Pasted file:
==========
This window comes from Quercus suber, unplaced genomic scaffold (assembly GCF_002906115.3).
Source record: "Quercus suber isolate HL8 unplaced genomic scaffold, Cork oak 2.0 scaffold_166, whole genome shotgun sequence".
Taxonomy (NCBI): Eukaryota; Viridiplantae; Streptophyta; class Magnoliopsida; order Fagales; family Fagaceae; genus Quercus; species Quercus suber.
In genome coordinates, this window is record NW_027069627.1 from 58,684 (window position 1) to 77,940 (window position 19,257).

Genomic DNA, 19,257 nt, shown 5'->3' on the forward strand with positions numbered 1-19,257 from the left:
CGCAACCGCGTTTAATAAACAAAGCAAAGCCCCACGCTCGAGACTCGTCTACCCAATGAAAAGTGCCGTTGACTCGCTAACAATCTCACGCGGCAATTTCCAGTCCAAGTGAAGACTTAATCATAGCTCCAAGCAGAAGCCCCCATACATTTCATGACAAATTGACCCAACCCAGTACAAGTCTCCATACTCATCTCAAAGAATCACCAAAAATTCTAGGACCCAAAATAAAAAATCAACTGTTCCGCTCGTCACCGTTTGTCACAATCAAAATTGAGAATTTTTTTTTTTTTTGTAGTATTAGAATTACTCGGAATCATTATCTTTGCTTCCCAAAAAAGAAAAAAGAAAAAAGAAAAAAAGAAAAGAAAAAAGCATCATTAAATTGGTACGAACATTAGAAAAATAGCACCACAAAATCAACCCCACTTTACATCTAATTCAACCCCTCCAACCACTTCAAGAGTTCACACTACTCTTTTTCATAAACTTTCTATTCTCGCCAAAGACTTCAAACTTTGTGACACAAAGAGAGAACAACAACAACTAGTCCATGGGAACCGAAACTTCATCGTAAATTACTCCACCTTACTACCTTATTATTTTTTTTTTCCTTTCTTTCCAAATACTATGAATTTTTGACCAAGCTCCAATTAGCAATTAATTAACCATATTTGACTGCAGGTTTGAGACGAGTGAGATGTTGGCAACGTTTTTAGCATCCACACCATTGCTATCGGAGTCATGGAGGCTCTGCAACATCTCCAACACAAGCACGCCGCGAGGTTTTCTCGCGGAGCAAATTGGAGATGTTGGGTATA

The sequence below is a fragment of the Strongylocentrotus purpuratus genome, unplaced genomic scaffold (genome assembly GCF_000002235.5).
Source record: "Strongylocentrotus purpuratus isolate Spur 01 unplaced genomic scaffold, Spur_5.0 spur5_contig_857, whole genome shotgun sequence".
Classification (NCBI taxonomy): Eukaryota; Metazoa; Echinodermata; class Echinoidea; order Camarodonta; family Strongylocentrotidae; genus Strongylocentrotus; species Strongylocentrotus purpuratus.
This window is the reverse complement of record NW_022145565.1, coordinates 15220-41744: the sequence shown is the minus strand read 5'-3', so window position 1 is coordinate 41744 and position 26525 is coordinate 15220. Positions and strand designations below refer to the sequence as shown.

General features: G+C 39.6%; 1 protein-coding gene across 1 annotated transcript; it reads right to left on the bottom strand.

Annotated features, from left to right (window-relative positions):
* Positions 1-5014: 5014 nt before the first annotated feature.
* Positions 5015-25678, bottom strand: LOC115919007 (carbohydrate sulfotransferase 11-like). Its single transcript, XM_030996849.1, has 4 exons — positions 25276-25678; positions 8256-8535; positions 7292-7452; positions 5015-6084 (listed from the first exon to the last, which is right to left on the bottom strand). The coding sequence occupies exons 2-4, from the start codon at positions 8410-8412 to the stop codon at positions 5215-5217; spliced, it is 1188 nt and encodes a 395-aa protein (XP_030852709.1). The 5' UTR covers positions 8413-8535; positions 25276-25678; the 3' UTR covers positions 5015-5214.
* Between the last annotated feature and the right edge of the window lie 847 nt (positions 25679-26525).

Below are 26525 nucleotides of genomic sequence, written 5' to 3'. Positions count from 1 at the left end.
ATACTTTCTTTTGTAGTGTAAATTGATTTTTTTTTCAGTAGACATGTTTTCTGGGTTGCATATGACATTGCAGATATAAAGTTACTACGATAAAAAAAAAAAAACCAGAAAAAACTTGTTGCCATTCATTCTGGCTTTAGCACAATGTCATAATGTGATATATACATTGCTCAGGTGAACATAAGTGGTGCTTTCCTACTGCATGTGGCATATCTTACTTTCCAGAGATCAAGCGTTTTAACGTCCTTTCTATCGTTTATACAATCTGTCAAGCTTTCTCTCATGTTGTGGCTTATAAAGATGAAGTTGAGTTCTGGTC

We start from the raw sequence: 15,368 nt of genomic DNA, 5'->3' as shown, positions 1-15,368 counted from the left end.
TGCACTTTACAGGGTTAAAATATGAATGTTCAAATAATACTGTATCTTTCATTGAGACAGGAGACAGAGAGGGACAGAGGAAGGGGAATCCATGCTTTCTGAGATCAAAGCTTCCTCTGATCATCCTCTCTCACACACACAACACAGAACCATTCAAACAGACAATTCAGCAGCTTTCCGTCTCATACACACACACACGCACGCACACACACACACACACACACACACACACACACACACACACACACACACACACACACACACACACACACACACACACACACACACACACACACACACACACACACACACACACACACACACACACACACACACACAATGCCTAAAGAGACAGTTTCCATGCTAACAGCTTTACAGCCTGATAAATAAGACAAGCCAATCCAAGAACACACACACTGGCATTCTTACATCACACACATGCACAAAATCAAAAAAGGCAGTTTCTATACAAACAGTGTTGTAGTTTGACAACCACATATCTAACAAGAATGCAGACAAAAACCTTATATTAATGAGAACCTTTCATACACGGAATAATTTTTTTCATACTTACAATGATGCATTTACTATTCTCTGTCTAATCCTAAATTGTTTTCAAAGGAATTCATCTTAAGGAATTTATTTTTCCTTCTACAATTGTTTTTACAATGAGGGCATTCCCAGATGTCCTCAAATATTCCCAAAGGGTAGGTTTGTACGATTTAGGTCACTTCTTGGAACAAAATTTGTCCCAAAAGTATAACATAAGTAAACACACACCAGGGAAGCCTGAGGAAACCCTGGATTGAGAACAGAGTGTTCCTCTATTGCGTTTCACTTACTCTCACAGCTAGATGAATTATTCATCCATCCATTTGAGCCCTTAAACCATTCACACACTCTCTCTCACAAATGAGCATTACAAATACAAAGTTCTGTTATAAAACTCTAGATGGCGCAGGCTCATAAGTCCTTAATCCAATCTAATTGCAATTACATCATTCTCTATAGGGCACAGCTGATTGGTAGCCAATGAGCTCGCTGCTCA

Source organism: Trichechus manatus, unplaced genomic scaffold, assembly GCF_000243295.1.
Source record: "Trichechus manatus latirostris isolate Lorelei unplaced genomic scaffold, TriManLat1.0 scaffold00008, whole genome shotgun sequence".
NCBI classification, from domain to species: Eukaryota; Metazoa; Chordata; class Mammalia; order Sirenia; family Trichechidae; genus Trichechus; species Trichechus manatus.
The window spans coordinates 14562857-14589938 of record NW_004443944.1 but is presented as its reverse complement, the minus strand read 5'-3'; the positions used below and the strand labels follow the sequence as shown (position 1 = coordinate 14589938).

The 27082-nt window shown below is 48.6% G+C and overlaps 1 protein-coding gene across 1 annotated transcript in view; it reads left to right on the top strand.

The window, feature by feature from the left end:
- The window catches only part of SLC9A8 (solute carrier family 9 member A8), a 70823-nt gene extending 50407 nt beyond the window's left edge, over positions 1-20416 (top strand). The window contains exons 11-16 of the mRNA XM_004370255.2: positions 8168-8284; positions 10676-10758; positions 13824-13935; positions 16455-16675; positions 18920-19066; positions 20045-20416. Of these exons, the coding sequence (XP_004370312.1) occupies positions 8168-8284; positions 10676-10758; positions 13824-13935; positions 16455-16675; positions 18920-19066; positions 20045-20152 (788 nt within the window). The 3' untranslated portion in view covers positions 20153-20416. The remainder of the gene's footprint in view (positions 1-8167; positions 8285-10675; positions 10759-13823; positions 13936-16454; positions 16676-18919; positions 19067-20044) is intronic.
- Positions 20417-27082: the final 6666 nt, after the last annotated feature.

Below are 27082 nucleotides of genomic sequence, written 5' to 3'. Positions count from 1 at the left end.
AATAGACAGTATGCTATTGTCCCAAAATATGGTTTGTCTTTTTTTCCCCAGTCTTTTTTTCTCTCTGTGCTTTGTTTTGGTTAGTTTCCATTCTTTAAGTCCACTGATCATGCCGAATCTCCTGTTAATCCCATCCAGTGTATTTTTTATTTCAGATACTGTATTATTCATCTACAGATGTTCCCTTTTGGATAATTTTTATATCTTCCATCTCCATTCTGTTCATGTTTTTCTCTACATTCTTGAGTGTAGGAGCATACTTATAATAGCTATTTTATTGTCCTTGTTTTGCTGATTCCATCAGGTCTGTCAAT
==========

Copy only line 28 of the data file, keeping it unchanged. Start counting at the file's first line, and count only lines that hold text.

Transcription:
Below are 27082 nucleotides of genomic sequence, written 5' to 3'. Positions count from 1 at the left end.